Following others across the country, more than a thousand anti-TPP protesters marched through Hastings CBD yesterday.
The Trans-Pacific Partnership Agreement was signed at 11.30am yesterday in Auckland by representatives of 12 countries from across the Pacific rim, who account for 40 per cent of the global economy.
Despite this, the crowd in Hastings, which organisers said was the biggest they'd ever seen, set off just after 5pm.
Starting at Hastings War Memorial Library, a crowd of young and old marched from Hastings War Memorial Library, passing Tukituki MP Craig Foss' office and the Hastings District Council. Whakatu woman Aki Paipper said she was marching because she opposed the non-consultation of the TPP, with Maori and on all levels.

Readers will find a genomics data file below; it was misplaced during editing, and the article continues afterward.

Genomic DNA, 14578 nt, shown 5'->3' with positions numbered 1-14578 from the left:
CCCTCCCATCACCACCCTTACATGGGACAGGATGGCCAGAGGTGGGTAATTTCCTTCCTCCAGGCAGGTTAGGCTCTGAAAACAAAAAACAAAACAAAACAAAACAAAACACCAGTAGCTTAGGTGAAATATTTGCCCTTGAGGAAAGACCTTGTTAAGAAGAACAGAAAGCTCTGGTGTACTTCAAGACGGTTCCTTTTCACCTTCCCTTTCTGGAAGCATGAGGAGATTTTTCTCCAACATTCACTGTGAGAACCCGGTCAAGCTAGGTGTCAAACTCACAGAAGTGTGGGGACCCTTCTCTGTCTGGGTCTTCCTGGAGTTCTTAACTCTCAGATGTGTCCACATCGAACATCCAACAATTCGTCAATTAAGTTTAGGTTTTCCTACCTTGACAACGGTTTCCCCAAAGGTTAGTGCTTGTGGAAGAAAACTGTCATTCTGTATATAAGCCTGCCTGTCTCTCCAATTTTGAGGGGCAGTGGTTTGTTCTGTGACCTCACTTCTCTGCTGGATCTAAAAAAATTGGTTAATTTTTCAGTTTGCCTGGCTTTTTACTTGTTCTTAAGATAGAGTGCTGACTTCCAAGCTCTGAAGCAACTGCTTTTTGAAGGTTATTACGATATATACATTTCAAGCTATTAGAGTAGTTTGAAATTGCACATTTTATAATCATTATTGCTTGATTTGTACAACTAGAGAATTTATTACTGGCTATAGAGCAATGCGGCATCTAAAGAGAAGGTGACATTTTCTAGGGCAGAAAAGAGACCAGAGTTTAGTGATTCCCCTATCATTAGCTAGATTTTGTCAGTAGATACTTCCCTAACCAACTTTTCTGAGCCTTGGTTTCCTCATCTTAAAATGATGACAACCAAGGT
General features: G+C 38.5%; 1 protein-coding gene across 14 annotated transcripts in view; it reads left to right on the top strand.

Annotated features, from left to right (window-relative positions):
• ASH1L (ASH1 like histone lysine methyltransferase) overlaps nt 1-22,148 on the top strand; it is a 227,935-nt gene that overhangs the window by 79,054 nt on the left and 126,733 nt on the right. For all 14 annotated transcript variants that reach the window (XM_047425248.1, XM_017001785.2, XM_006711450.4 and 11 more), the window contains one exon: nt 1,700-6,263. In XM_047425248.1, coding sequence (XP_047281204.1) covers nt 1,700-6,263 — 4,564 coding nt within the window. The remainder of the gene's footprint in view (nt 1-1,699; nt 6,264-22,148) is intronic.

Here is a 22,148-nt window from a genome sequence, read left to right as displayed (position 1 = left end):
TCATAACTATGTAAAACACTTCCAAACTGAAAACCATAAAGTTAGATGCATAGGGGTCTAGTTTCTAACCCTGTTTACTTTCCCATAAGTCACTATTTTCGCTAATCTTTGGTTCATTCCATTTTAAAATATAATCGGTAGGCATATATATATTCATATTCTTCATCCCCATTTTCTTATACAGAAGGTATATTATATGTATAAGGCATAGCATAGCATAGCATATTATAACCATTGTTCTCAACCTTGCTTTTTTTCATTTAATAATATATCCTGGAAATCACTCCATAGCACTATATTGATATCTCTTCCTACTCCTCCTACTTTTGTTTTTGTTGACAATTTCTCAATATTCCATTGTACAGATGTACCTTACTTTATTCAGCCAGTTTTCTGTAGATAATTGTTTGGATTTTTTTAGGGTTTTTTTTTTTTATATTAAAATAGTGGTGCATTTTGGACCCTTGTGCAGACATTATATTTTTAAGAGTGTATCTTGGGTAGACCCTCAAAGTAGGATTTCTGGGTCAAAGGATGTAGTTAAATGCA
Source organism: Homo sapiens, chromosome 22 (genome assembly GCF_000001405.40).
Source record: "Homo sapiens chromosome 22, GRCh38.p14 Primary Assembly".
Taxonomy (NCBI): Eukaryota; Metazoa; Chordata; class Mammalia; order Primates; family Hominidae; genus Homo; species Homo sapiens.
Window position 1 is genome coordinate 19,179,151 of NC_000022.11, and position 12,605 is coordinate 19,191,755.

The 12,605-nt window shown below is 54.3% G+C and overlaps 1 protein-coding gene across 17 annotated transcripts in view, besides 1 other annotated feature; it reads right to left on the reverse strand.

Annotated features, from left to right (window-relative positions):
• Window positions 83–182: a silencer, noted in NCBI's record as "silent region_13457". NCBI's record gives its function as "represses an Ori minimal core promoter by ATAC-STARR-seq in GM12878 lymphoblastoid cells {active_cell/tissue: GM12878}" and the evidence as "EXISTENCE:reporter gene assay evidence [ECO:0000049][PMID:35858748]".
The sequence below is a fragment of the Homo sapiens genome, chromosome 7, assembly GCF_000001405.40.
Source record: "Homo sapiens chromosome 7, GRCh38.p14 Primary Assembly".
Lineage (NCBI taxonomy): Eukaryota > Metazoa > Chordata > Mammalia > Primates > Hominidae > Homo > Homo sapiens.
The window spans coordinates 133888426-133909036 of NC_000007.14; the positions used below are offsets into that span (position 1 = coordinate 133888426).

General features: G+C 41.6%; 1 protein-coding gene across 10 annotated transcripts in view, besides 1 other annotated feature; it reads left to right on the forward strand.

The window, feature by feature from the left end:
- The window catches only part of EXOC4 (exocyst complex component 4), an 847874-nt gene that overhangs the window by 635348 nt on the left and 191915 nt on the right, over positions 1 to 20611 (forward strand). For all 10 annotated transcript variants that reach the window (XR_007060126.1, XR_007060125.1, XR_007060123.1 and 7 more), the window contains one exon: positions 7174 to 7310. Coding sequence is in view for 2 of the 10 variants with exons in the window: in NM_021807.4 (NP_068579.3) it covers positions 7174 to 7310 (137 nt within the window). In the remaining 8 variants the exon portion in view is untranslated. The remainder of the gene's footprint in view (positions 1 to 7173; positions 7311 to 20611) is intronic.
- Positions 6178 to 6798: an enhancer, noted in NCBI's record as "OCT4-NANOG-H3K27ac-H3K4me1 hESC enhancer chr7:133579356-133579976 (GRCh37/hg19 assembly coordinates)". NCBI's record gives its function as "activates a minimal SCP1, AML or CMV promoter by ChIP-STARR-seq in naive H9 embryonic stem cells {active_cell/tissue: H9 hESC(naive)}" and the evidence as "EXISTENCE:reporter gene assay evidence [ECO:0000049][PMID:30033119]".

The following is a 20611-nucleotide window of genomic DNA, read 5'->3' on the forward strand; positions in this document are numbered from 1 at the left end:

"This is our opportunity to show solidarity with our Hawke's Bay whanau," she said.
"It's amazing to see the nation stand up and speak as one. We are demonstrating to our leaders that it's the people they represent... we are being treated like a commodity."
Stopping outside the council a group of young men were led in a haka, before they continued along Lyndon Rd East and returned to Civic Square.
Carrying a home-made sign, Te Wheturere Ferris had been marching with friends.
The 16-year-old said: "I'm passionate about my country, and my whanau. When that gets signed its going to make that stand for nothing.
"I'm trying to set an example for other teenagers to get out there and have their say before it's too late."
At Civic Square a family-friendly rally continued with protest chants, while a mass petition was signed.
After a mass "flash-mob" haka around the Civic Square the crowd began to disperse.
Paula Savae Teiwimate, from Pakipaki, said she marched because she did not think the TPP benefited New Zealanders at all.
"There is the glimmer of hope that they can't do things straight away, they have to wait."
Although the agreement has been signed, member countries have two years to pass legislation and ratify the deal.